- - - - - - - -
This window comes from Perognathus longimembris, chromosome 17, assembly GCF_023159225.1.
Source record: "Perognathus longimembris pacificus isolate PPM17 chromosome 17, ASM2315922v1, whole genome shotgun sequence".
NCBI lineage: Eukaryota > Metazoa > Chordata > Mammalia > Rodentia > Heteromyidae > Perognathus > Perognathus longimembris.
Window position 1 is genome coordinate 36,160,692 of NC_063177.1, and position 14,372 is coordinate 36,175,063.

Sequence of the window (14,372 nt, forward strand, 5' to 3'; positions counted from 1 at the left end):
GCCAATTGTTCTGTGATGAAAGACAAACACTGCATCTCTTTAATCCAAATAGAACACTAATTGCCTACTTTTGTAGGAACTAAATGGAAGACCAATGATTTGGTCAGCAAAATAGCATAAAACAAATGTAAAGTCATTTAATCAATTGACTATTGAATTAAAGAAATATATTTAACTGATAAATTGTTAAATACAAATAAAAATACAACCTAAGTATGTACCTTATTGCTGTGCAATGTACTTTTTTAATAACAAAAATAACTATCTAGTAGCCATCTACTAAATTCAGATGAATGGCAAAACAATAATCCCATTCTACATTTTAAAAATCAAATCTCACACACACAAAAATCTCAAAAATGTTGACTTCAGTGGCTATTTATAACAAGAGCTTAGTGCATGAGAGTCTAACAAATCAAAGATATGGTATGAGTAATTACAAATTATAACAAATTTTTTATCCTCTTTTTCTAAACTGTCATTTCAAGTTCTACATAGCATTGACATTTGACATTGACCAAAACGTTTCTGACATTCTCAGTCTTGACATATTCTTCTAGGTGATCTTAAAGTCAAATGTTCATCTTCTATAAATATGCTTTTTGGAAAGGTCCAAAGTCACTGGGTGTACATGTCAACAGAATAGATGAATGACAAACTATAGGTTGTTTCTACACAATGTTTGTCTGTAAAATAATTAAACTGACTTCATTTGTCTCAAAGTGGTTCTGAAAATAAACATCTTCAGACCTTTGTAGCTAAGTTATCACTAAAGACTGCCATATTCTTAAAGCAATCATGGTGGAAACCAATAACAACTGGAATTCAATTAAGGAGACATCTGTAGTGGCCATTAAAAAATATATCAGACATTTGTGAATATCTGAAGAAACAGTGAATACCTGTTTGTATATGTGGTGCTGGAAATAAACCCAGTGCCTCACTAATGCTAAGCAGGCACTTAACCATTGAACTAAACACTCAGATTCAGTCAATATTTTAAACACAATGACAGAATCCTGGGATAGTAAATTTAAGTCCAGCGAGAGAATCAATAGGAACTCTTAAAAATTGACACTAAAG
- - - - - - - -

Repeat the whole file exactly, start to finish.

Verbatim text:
This window comes from Perognathus longimembris, chromosome 17, assembly GCF_023159225.1.
Source record: "Perognathus longimembris pacificus isolate PPM17 chromosome 17, ASM2315922v1, whole genome shotgun sequence".
NCBI lineage: Eukaryota > Metazoa > Chordata > Mammalia > Rodentia > Heteromyidae > Perognathus > Perognathus longimembris.
Window position 1 is genome coordinate 36,160,692 of NC_063177.1, and position 14,372 is coordinate 36,175,063.

Sequence of the window (14,372 nt, forward strand, 5' to 3'; positions counted from 1 at the left end):
GCCAATTGTTCTGTGATGAAAGACAAACACTGCATCTCTTTAATCCAAATAGAACACTAATTGCCTACTTTTGTAGGAACTAAATGGAAGACCAATGATTTGGTCAGCAAAATAGCATAAAACAAATGTAAAGTCATTTAATCAATTGACTATTGAATTAAAGAAATATATTTAACTGATAAATTGTTAAATACAAATAAAAATACAACCTAAGTATGTACCTTATTGCTGTGCAATGTACTTTTTTAATAACAAAAATAACTATCTAGTAGCCATCTACTAAATTCAGATGAATGGCAAAACAATAATCCCATTCTACATTTTAAAAATCAAATCTCACACACACAAAAATCTCAAAAATGTTGACTTCAGTGGCTATTTATAACAAGAGCTTAGTGCATGAGAGTCTAACAAATCAAAGATATGGTATGAGTAATTACAAATTATAACAAATTTTTTATCCTCTTTTTCTAAACTGTCATTTCAAGTTCTACATAGCATTGACATTTGACATTGACCAAAACGTTTCTGACATTCTCAGTCTTGACATATTCTTCTAGGTGATCTTAAAGTCAAATGTTCATCTTCTATAAATATGCTTTTTGGAAAGGTCCAAAGTCACTGGGTGTACATGTCAACAGAATAGATGAATGACAAACTATAGGTTGTTTCTACACAATGTTTGTCTGTAAAATAATTAAACTGACTTCATTTGTCTCAAAGTGGTTCTGAAAATAAACATCTTCAGACCTTTGTAGCTAAGTTATCACTAAAGACTGCCATATTCTTAAAGCAATCATGGTGGAAACCAATAACAACTGGAATTCAATTAAGGAGACATCTGTAGTGGCCATTAAAAAATATATCAGACATTTGTGAATATCTGAAGAAACAGTGAATACCTGTTTGTATATGTGGTGCTGGAAATAAACCCAGTGCCTCACTAATGCTAAGCAGGCACTTAACCATTGAACTAAACACTCAGATTCAGTCAATATTTTAAACACAATGACAGAATCCTGGGATAGTAAATTTAAGTCCAGCGAGAGAATCAATAGGAACTCTTAAAAATTGACACTAAAG